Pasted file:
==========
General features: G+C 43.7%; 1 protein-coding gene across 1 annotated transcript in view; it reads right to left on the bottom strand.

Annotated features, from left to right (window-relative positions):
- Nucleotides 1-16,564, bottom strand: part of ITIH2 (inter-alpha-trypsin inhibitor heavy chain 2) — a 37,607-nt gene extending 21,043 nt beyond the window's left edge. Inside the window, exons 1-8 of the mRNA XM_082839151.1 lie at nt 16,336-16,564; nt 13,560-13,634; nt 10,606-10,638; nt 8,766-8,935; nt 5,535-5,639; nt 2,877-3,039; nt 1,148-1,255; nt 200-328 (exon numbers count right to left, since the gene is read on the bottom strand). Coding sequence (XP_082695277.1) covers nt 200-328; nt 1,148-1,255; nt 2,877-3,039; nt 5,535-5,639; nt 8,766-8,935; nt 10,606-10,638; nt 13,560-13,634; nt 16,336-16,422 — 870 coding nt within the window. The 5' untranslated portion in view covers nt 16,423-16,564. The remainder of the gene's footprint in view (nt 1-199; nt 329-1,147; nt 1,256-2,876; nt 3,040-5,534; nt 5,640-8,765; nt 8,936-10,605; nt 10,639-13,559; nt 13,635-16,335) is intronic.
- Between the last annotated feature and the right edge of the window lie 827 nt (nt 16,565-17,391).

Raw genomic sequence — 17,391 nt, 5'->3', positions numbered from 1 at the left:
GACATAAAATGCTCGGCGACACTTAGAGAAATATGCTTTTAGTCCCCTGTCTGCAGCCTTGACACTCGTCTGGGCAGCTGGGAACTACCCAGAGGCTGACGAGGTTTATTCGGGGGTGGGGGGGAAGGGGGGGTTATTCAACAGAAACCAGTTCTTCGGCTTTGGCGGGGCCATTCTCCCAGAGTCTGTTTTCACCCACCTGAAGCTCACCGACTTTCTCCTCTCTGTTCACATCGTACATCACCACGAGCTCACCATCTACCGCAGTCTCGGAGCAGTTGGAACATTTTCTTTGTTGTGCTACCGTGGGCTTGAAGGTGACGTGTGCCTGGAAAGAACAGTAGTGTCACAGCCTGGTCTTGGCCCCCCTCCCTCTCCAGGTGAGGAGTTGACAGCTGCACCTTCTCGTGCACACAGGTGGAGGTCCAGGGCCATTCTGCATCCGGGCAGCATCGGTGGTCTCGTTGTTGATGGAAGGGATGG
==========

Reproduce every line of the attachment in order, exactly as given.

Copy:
General features: G+C 43.7%; 1 protein-coding gene across 1 annotated transcript in view; it reads right to left on the bottom strand.

Annotated features, from left to right (window-relative positions):
- Nucleotides 1-16,564, bottom strand: part of ITIH2 (inter-alpha-trypsin inhibitor heavy chain 2) — a 37,607-nt gene extending 21,043 nt beyond the window's left edge. Inside the window, exons 1-8 of the mRNA XM_082839151.1 lie at nt 16,336-16,564; nt 13,560-13,634; nt 10,606-10,638; nt 8,766-8,935; nt 5,535-5,639; nt 2,877-3,039; nt 1,148-1,255; nt 200-328 (exon numbers count right to left, since the gene is read on the bottom strand). Coding sequence (XP_082695277.1) covers nt 200-328; nt 1,148-1,255; nt 2,877-3,039; nt 5,535-5,639; nt 8,766-8,935; nt 10,606-10,638; nt 13,560-13,634; nt 16,336-16,422 — 870 coding nt within the window. The 5' untranslated portion in view covers nt 16,423-16,564. The remainder of the gene's footprint in view (nt 1-199; nt 329-1,147; nt 1,256-2,876; nt 3,040-5,534; nt 5,640-8,765; nt 8,936-10,605; nt 10,639-13,559; nt 13,635-16,335) is intronic.
- Between the last annotated feature and the right edge of the window lie 827 nt (nt 16,565-17,391).

Raw genomic sequence — 17,391 nt, 5'->3', positions numbered from 1 at the left:
GACATAAAATGCTCGGCGACACTTAGAGAAATATGCTTTTAGTCCCCTGTCTGCAGCCTTGACACTCGTCTGGGCAGCTGGGAACTACCCAGAGGCTGACGAGGTTTATTCGGGGGTGGGGGGGAAGGGGGGGTTATTCAACAGAAACCAGTTCTTCGGCTTTGGCGGGGCCATTCTCCCAGAGTCTGTTTTCACCCACCTGAAGCTCACCGACTTTCTCCTCTCTGTTCACATCGTACATCACCACGAGCTCACCATCTACCGCAGTCTCGGAGCAGTTGGAACATTTTCTTTGTTGTGCTACCGTGGGCTTGAAGGTGACGTGTGCCTGGAAAGAACAGTAGTGTCACAGCCTGGTCTTGGCCCCCCTCCCTCTCCAGGTGAGGAGTTGACAGCTGCACCTTCTCGTGCACACAGGTGGAGGTCCAGGGCCATTCTGCATCCGGGCAGCATCGGTGGTCTCGTTGTTGATGGAAGGGATGG